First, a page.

Coconut milk makes a wonderful soap. I add a little shredded coconut (make sure it has set out to dry awhile) and add to my coconut milk soap to act as an exfoliant.
Coconut milk is the easiest and creamiest of all the milks in my opinion. I always add at trace. If the recipe called for 32 oz. water I would use 22 oz. with the lye and add the 10 oz. of coconut milk at trace. I add it at room temp. and all my bars are white to off white.
You can use any recipe you like. I love the soap I made with coconut milk, it is SO creamy in the shower. I made a two pound batch of soap calling for 12 oz. of liquid. I mixed the lye with 7 oz. of water and added 5 oz. coconut milk at trace. The soap traces much quicker when making it this way, so I don’t use the stick blender at all. I found 5 oz. of coconut milk was plenty, it has a lot of fat in it. I stick with a 5 or 6% superfat amount because of the extra fat in the milk.
I’ve used coconut milk quite a bit. I stick it in the freezer just like my goat’s milk until it’s a slushy consistency and add it at trace. I also throw in grated (dried) coconut with it, which acts as an exfoliant. Customers seem to like it.
Coconut milk has a high percentage of fat, like raw goat’s milk and I find that it is best to add “after” I add my lye water. I don’t wait till trace, because I have had some problems with my soaps a long while back when I tried doing it that way. So any milk that I use, I add immediately after adding the lye water to the oils. Oh, and I love taking a bit away from the GM and adding some coconut milk to it, then adding to the oils. The coconut milk, along with the coconut oil and sugar, make for a scrmptious lather. I am now hooked on this and use it with all my soaps.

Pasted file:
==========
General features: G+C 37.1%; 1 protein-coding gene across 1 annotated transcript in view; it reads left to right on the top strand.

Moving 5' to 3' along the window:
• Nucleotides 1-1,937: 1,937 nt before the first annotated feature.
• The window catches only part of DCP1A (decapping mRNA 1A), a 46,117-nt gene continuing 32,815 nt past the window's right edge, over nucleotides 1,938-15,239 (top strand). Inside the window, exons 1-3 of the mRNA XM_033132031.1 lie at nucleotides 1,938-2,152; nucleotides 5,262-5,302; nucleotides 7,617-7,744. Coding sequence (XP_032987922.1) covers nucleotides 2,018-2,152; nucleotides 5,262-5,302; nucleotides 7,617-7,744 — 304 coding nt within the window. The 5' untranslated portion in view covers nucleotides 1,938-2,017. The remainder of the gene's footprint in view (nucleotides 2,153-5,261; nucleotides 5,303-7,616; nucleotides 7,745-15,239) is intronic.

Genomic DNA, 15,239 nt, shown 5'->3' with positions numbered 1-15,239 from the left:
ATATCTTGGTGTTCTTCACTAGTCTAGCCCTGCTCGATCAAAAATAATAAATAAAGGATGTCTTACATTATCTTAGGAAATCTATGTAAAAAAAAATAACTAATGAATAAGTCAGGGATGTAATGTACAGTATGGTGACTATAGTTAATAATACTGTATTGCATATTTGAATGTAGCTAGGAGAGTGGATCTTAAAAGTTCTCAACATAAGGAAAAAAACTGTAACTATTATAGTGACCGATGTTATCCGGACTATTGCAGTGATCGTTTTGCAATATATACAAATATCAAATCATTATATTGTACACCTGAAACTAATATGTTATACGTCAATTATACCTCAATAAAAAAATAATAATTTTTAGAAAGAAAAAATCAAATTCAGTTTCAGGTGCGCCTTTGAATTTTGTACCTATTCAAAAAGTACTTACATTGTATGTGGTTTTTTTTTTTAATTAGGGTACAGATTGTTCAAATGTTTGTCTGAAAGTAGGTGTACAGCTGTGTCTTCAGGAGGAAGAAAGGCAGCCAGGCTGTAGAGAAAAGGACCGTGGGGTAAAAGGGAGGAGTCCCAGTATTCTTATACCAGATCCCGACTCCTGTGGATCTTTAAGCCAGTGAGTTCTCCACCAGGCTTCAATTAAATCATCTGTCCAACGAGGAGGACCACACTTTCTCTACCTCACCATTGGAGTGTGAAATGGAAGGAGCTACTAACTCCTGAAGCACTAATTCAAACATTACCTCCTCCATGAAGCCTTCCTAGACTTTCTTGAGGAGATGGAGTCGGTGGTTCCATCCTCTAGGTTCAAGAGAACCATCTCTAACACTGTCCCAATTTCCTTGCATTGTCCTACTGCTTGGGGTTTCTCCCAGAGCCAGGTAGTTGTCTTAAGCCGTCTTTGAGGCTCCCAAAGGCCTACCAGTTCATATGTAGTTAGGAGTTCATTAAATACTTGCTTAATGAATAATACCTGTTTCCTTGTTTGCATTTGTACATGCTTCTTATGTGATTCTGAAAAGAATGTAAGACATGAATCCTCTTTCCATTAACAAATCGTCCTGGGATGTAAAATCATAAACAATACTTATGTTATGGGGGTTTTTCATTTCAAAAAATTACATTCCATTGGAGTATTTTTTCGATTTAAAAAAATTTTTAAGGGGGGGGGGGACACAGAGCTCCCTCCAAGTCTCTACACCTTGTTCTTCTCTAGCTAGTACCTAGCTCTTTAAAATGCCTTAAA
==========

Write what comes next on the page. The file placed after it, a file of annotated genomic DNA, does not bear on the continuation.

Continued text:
Just about any recipe for soap can be used with coconut milk (or any other kind of milk)! This is what I do:
Take about half of the water the recipe calls for and use it to dissolve the lye. Add that mix to the oils and stir until trace as you would with any other soap recipe. Then, measure out the other half of the water but use coconut milk instead. When the mix traces, add the coconut milk, fragrance oil and color (if you’re using those) and pour into your mold.
When I make coconut milk soap, I keep the milk at room temp and subtract my H2O amount from the amount of milk that I am using. If a recipe calls for 6 oz. H2O, I’ll use 2 oz. H2O to mix my lye into. Then at thin trace, I’ll add 4 oz. room temp. coconut milk. I DO NOT insulate at all as it heats up tremendously. I put my mold up on a wire shelf and place a fan on it. This soap turns out really nice, it’s my favorite. I use Taste of Thai coconut milk. It’s better than Coco Lopez.
A reminder — The usual disclaimers apply. The recipes in this library reflect the individual contributors' own methods of soapmaking and are written in their own words. We cannot personally guarantee the success or results of any of the recipes included in this library.